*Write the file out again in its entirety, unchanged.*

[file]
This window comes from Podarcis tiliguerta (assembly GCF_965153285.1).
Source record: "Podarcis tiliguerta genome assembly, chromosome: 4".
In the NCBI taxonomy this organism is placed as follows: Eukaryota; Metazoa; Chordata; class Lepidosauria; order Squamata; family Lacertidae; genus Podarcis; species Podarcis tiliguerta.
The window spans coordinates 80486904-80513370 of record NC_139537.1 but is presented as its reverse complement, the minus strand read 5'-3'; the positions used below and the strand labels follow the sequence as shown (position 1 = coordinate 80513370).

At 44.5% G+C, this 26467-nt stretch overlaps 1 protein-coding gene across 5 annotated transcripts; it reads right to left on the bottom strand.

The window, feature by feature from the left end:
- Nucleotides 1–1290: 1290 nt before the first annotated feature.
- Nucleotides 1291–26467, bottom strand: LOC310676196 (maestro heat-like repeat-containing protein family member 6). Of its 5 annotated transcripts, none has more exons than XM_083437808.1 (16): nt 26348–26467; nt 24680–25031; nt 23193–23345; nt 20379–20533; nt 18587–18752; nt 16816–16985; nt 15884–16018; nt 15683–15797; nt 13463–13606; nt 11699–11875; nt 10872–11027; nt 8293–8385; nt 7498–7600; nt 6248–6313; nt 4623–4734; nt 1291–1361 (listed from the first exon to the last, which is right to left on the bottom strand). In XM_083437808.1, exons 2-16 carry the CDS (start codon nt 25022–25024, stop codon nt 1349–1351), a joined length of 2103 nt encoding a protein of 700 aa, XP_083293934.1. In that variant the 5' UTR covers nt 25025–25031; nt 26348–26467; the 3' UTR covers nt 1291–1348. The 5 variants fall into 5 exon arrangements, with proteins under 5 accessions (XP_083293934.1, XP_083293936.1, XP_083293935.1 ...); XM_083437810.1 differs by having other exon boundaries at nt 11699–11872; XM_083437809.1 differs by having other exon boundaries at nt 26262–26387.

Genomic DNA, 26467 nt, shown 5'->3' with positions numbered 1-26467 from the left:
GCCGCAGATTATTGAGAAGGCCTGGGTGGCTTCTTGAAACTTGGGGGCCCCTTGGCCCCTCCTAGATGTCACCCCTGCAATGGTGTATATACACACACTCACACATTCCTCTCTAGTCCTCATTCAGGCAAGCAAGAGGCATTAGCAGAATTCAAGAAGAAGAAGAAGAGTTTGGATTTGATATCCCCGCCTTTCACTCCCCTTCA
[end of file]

This window comes from Podarcis tiliguerta (assembly GCF_965153285.1).
Source record: "Podarcis tiliguerta genome assembly, chromosome: 4".
In the NCBI taxonomy this organism is placed as follows: Eukaryota; Metazoa; Chordata; class Lepidosauria; order Squamata; family Lacertidae; genus Podarcis; species Podarcis tiliguerta.
The window spans coordinates 80486904-80513370 of record NC_139537.1 but is presented as its reverse complement, the minus strand read 5'-3'; the positions used below and the strand labels follow the sequence as shown (position 1 = coordinate 80513370).

At 44.5% G+C, this 26467-nt stretch overlaps 1 protein-coding gene across 5 annotated transcripts; it reads right to left on the bottom strand.

The window, feature by feature from the left end:
- Nucleotides 1–1290: 1290 nt before the first annotated feature.
- Nucleotides 1291–26467, bottom strand: LOC310676196 (maestro heat-like repeat-containing protein family member 6). Of its 5 annotated transcripts, none has more exons than XM_083437808.1 (16): nt 26348–26467; nt 24680–25031; nt 23193–23345; nt 20379–20533; nt 18587–18752; nt 16816–16985; nt 15884–16018; nt 15683–15797; nt 13463–13606; nt 11699–11875; nt 10872–11027; nt 8293–8385; nt 7498–7600; nt 6248–6313; nt 4623–4734; nt 1291–1361 (listed from the first exon to the last, which is right to left on the bottom strand). In XM_083437808.1, exons 2-16 carry the CDS (start codon nt 25022–25024, stop codon nt 1349–1351), a joined length of 2103 nt encoding a protein of 700 aa, XP_083293934.1. In that variant the 5' UTR covers nt 25025–25031; nt 26348–26467; the 3' UTR covers nt 1291–1348. The 5 variants fall into 5 exon arrangements, with proteins under 5 accessions (XP_083293934.1, XP_083293936.1, XP_083293935.1 ...); XM_083437810.1 differs by having other exon boundaries at nt 11699–11872; XM_083437809.1 differs by having other exon boundaries at nt 26262–26387.

Genomic DNA, 26467 nt, shown 5'->3' with positions numbered 1-26467 from the left:
GCCGCAGATTATTGAGAAGGCCTGGGTGGCTTCTTGAAACTTGGGGGCCCCTTGGCCCCTCCTAGATGTCACCCCTGCAATGGTGTATATACACACACTCACACATTCCTCTCTAGTCCTCATTCAGGCAAGCAAGAGGCATTAGCAGAATTCAAGAAGAAGAAGAAGAGTTTGGATTTGATATCCCCGCCTTTCACTCCCCTTCA